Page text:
Tesco still has plenty to prove

Tesco announced a solid set of results this month. But investors are still worried about its takeover of food wholesaler Booker.

Tesco announced a solid set of results this month. Exceptional costs relating to its pension deficit and the 2014 accounting scandal led to a big drop in pre-tax profits, but operating profits improved to £1.28bn, 30% higher than the year before.

Despite signs of progress, the supermarket's shares fell "to the bottom of the FTSE 100", says Daniel Grote on CityWire Money, as the planned £3.7bn takeover of food wholesaler Booker "continued to worry investors". Tesco chief executive Dave Lewis defended the takeover, saying that it "will bring together two complementary businesses, driving additional value for shareholders by realising substantial synergies".

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However, the firm is under pressure from "two of its biggest shareholders", Schroders and Artisan Partners, to drop the deal, says Andrea Felsted on Bloomberg Gadfly. They would prefer Tesco to "focus on turning round its own business instead". Lewis needs to "convince investors suffering a crisis of confidence that integrating Booker won't derail what progress he has made".

Quite right, says the FT's Lex column. "Recovery in the core business needs to be entrenched before embarking on such adventures." The "higgledy-piggledy trajectory" of Tesco's share price suggests "the market is still not convinced by its strategy". The improvement in its figures is "creaking along" but that's simply not good enough.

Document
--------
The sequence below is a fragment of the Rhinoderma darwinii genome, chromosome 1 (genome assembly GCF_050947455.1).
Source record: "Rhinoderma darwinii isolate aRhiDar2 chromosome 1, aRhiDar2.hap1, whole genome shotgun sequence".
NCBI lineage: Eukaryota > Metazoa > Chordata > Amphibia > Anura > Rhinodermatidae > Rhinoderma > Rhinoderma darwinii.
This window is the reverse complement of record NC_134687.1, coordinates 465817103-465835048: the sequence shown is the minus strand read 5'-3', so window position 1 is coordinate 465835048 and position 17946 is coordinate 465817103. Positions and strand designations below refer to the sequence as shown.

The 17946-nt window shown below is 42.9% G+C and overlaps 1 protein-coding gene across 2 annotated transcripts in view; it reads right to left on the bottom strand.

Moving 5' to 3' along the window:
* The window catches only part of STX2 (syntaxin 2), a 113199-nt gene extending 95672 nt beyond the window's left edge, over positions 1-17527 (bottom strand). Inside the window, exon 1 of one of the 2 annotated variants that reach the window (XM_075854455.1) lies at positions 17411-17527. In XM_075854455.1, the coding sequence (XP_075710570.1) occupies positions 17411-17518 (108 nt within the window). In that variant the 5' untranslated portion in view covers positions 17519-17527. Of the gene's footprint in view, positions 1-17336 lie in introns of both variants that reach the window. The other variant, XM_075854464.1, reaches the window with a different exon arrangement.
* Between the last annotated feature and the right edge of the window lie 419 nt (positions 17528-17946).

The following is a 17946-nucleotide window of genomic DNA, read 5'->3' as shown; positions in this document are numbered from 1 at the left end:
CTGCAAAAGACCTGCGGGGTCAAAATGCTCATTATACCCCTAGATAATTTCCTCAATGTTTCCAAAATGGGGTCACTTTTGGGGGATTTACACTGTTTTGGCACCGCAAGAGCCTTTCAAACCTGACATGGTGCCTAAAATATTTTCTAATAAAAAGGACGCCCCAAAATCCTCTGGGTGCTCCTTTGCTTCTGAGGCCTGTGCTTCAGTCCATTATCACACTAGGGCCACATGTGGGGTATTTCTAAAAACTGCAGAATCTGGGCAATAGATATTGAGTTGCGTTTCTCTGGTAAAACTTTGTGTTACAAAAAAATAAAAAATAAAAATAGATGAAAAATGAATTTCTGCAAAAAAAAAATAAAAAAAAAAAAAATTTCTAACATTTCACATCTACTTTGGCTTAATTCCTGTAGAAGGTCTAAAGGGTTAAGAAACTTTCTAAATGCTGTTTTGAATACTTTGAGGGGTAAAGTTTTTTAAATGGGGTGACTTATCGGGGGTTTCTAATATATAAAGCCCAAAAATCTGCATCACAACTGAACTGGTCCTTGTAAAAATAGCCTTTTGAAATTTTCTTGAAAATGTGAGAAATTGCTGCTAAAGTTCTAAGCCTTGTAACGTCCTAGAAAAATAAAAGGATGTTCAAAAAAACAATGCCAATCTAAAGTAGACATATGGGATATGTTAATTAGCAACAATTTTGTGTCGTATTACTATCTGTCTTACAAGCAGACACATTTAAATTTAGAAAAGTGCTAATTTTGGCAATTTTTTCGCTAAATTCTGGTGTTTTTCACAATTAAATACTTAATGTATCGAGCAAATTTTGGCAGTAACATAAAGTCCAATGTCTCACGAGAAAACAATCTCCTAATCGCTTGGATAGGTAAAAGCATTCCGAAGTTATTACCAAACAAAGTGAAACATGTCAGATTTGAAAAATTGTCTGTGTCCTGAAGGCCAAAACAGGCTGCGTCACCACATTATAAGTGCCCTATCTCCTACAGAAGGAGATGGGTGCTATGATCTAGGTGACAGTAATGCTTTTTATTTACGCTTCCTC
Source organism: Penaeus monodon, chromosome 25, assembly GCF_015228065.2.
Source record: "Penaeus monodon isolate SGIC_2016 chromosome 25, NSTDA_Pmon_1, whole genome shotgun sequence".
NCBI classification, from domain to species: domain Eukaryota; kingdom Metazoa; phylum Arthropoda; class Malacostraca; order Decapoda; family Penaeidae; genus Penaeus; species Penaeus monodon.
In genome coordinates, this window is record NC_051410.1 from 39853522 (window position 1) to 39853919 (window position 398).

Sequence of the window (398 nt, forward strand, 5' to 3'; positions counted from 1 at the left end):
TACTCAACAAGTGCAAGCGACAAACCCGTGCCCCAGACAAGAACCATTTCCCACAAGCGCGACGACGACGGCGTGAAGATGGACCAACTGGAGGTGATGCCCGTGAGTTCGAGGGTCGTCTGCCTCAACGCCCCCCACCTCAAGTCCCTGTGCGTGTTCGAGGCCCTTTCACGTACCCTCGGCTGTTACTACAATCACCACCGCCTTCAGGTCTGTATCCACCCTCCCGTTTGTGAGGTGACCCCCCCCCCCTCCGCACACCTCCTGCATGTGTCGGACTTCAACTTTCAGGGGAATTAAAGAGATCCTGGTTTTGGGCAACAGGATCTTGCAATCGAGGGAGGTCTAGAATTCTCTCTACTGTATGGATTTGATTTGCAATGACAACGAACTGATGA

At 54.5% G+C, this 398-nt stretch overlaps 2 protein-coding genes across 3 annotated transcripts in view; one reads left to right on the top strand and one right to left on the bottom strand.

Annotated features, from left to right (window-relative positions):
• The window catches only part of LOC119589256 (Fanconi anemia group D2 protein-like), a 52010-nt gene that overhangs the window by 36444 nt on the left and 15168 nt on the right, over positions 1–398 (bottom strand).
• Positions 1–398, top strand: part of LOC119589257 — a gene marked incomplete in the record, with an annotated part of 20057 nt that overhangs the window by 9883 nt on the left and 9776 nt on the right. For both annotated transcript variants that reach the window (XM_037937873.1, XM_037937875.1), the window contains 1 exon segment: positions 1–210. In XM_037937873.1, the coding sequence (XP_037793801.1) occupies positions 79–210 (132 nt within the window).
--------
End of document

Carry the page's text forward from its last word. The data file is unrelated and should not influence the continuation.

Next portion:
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A masters of business administration (MBA) degree is "terrific at telling people how to make money quickly", says Alex Brummer in the Daily Mail. But it is hopeless at creating better capitalism, as shown by the way that "all manner of corporate ineptitude has come to light" recently. Barclays' CEO "found himself on the naughty step" over his pursuit of a whistle-blower. Lloyds Bank had to be "dragged kicking and screaming" to offer compensation to fraud victims. And then there were "the horrific scenes" from United Airlines (see page 31). All demonstrate the "cloth ears" of bosses who don't grasp "how bad decisions can go viral". In each case, "the simple phrase the customer is always right' would have served far better than an MBA".

A rumoured edict from Number Ten declares that "any company caught making negative remarks about Brexit will be frozen out of access to Downing Street", says Jim Armitage in the Evening Standard. So HSBC's decision to "stick its head above the parapet" will not go down well. Clients are asking for trades to go via Paris rather than London, the bank said, and firms are "looking to flip their headquarters from London to Europe" as the risk of a hard Brexit grows. "Pretty much every senior banker privately says the same," says Armitage. Theresa May must listen. Having the people who run the world's biggest financial institutions "cowed into silence surely helps nobody".

Anyone who's been in one of WH Smith's high-street shops might wonder how the firm stays in business. If only Stephen Clarke, WH Smith's chief executive, could herd customers in and "lock the doors behind them", life would be so much easier, says Kate Burgess in the Financial Times. After all, the strategy "works like a doozy" at its airport shops, where shoppers have "bigger worries than the price of a bottle of Evian water".

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